“An artist’s duty, as far as I’m concerned, is to reflect the times….That, to me, is my duty. And at this crucial time in our lives, when everything is so desperate, when everyday is a matter of survival;, I don’t think you can help but be involved…..We will shape and mold this country or it will not be molded and shaped at all anymore.” -- Nina Simone
The quilt is a response to Abel Meerpol’s poem Strange Fruit, famously sung by Billie Holiday. In 1963, The March on Washington was in support of the Civil Rights Movement advocating for equal rights and an end to racial discrimination. Long ahead of its time, Strange Fruit is often recognized as a protest song for the movement. The lyrics are intertwined with a collage of images from the March on Washington in 1963 and the March on Washington in 2020. Both events occurred on August 28th --- fifty-seven years apart. The poem describes the lynchings of African Americans during the 1930’s specifically in the American South. The lines: “Pastoral scene of the gallant South / The bulging eyes and the twisted mouth / scent of magnolia sweet and fresh / then the sudden smell of burning flesh,” shows the facade of the South’s beauty in an attempt to disregard the violence against black bodies. Magnolias are incorporated throughout the quilt partially covering up the images. Eighty-four years since the poem was published, the inhumanity of racism towards black bodies continues to haunt the country. In the wake of the Black Lives Matter protests during the summer of 2020 in response to police brutality and killings of Black people, the song remains relevant today.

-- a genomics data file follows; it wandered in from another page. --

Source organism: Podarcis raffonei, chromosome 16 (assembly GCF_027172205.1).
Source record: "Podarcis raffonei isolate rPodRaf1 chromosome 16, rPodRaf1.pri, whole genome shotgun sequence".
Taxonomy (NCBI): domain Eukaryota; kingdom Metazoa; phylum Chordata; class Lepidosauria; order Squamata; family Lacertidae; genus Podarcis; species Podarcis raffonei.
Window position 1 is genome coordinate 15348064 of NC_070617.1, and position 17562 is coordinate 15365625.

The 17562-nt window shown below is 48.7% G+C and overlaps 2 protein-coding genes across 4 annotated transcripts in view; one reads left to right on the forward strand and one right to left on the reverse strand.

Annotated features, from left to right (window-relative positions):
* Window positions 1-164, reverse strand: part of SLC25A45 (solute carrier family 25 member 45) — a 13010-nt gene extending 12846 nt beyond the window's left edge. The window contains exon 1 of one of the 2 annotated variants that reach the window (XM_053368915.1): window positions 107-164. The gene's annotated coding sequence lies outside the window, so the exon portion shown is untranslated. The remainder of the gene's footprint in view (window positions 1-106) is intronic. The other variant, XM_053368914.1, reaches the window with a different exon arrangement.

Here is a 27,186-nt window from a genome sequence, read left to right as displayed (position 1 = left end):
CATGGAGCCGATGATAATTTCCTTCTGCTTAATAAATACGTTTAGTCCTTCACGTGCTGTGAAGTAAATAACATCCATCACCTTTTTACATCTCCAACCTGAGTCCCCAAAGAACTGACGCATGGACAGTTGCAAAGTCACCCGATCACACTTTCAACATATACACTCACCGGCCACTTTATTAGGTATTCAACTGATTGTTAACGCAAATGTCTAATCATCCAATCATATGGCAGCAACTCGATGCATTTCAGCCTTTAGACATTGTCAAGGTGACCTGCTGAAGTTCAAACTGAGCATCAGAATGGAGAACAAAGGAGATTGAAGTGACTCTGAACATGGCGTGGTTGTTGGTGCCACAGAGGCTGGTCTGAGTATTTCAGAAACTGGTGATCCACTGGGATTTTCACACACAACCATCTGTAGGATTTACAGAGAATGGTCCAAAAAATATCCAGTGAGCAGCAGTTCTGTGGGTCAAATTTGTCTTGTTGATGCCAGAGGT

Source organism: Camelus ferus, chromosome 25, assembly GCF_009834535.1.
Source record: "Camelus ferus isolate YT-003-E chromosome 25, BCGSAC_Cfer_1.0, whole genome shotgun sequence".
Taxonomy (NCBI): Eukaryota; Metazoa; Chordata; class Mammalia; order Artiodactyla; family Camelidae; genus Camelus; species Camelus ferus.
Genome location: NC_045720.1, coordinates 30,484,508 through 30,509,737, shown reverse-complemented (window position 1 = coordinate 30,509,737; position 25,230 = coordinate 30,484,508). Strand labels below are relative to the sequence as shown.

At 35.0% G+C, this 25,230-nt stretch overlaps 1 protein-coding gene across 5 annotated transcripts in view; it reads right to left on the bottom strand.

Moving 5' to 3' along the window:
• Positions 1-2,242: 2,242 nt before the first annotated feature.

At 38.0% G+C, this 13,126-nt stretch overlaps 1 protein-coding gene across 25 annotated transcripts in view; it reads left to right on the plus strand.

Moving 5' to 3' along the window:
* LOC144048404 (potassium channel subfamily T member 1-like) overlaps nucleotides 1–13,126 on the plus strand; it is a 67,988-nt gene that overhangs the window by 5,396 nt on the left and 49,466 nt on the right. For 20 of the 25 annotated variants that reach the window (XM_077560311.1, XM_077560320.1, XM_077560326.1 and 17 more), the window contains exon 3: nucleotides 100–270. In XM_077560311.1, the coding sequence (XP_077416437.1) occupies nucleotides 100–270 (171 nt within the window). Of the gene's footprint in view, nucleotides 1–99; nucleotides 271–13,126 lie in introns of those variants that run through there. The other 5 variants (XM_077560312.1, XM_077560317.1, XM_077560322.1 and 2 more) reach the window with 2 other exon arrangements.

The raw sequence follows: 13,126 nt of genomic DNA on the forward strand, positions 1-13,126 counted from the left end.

Lyrics & Music by Abel Meerpool, 1937
Performed by Billie Holiday
Southern trees bearing a strange fruit
Blood on the leaves and blood at the root
Black bodies swinging in the Southern breeze
Strange fruit hanging from the poplar trees
Pastoral scene of the gallant South
The bulging eyes and the twisted mouth
Scent of magnolia sweet and fresh
Then the sudden smell of burning flesh.
Here is a fruit for the crow to pluck
For the rain to wither, for the wind to suck
For the sun to rot, for the trees to drop
Here is a strange and bitter crop.